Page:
Dubai is quickly becoming a favorite haven for
especially for Iranians
By Mahin Bahrami
February 27, 2004
Let's talk about something fun! Let's
talk about life in Dubai, the biggest secret East of the Mediterranean.
With all the recent hype in the Iranian ex-pat media about this
rapidly developing city, second fastest in the world, perhaps a
first hand report by a local resident would render itself useful.
I will start by answering the two most frequently
1. Is hejab compulsory for women?
2. Is the consumption of alcohol allowed?
The answers are NO and YES, respectively. Although
Dubai is only about 1,500 miles from the birthplace of Islam, therefore,
assumed to be a conservative place to live in, it is one of the
most open and tolerant cities in the world. It is not uncommon
to find women in revealing garments walking side by side with others
completely covered in a black veil, both being respectful of each
other's choice in personal attire, a sign of true tolerance
and freedom and respect.
As for alcohol, it is available to all, regardless
of religion, in licensed bars and restaurants in every hotel in
town. For home
use, there are also several liquor stores that cater only to non-Moslems
with a government issued personal liquor license. Moslems may not
obtain personal liquor licenses, so they have to make their liquor
runs to another Emirate, not far from Dubai, or simply call up
a friend and have it home delivered.
While it is located in one of the most volatile
and dangerous regions in the world, ironically, it offers a lifestyle
that is most serene,
safe, and relaxing. Foreigners visiting for the first time are
awestruck at what they find, including visitors from other parts
of the Middle East who are already pre-informed. Recently I had
a first time visitor from Iran who admitted that his first impression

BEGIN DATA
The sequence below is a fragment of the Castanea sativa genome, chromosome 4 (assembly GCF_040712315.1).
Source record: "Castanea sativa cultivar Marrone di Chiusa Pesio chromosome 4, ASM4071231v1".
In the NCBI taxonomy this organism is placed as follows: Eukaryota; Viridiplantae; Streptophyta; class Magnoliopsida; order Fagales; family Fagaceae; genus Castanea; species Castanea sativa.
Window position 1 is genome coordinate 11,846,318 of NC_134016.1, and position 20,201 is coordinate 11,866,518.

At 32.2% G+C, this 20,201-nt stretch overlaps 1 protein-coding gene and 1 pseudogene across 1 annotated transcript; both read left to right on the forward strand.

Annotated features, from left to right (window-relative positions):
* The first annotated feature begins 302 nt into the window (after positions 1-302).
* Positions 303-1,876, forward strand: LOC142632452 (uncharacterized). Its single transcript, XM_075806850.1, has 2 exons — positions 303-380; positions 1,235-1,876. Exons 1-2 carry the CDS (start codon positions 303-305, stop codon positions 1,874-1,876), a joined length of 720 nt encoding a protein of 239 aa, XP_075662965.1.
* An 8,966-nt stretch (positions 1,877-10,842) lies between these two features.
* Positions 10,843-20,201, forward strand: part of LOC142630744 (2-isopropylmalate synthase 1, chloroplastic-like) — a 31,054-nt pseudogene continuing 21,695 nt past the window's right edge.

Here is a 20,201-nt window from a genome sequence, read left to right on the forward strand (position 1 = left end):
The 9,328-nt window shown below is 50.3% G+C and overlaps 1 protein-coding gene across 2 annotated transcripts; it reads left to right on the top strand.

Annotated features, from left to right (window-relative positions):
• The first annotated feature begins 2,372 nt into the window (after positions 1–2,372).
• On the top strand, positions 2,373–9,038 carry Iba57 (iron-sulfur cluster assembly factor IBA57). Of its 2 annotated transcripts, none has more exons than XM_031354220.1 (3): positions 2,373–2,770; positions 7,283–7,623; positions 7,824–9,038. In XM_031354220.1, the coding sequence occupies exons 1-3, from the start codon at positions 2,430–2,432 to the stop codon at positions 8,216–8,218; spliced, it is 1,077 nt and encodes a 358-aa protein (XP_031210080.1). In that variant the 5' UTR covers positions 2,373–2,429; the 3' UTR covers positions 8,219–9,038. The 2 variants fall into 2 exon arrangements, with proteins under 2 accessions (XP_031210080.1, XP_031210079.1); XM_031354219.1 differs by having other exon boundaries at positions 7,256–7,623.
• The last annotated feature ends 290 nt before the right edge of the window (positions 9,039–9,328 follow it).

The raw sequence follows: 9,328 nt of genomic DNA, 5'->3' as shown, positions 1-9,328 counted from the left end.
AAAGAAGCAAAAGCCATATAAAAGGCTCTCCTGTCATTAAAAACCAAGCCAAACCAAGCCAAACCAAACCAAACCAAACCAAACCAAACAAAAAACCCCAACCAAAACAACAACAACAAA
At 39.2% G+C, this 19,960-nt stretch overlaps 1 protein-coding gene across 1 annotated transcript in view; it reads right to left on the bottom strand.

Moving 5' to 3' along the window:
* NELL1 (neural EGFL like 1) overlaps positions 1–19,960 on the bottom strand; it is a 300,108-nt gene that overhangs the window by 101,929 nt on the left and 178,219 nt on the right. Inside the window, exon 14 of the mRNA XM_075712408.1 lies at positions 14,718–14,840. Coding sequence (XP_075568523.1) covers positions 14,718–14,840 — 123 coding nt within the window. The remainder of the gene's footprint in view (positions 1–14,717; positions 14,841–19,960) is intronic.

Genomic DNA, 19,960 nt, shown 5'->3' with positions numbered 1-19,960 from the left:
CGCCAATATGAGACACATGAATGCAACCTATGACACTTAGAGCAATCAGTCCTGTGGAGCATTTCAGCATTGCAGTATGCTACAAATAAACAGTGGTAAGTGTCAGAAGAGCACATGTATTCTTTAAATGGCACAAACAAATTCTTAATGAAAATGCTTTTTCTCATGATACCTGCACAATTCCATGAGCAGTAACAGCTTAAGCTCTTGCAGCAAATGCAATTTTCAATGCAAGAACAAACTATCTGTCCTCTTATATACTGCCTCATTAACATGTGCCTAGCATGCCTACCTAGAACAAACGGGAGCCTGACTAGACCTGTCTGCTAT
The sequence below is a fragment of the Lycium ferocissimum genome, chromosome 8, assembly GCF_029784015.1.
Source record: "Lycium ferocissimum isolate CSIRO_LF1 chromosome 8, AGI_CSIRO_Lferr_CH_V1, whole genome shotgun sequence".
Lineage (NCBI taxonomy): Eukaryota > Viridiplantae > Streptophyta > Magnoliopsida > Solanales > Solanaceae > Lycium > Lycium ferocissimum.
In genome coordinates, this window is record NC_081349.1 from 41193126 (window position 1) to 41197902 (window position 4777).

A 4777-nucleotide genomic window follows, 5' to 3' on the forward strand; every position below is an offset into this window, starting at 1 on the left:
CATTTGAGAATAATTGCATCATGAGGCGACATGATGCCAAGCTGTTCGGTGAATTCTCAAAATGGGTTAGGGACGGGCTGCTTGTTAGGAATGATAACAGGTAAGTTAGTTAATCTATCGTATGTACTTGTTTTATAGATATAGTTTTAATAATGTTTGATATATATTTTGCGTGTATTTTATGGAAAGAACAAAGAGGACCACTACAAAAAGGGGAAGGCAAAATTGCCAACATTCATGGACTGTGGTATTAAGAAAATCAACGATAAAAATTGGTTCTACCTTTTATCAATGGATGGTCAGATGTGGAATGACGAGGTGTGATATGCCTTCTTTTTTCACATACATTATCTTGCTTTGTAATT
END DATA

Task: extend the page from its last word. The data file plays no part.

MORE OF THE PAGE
was far above his expectations.
Apart from being an absolutely immaculate and safe
place, the city enjoys almost eight months of gorgeous weather
throughout the year.
Morning swim in the pool on the rooftop, in the middle of January,
is not unheard of. Yes, rooftop swimming pools are quite common.
Dubai has a sub-tropical arid climate characterized by hot humid
summers and mild temperate winters.
Here are some statistics from
the weather bureau: The mean daily maximum is 25 degrees in January
rising to 42 degrees centigrade in August. Rainfall is modest,
occurs in the winter months and rarely exceeds 13 centimeters
per year. I suspect the most boring job in Dubai belongs to
the weatherperson, as it is sunny, day in and day out.
demographical statistics: In 2001, the population of Dubai was
estimated to be 971,000. It is a highly cosmopolitan
environment and a large part of the population is comprised of
foreigners, primarily a mix of other Arab nationals, Asians and
Europeans. Eighty percent of Dubai's population consists of expatriates
with Europeans and Asians accounting for approximately 70% of households.
Approximately 71% of the population is male and 29% is female.
The official language is Arabic while the working
language is primarily
English. It's quite common to find people speaking a different
language at home. The only monolingual residents are the British
nationals. Well I guess you could include the Canucks, the Yankees,
the Ozzies, and the Kiwis too, but there are so few of them around.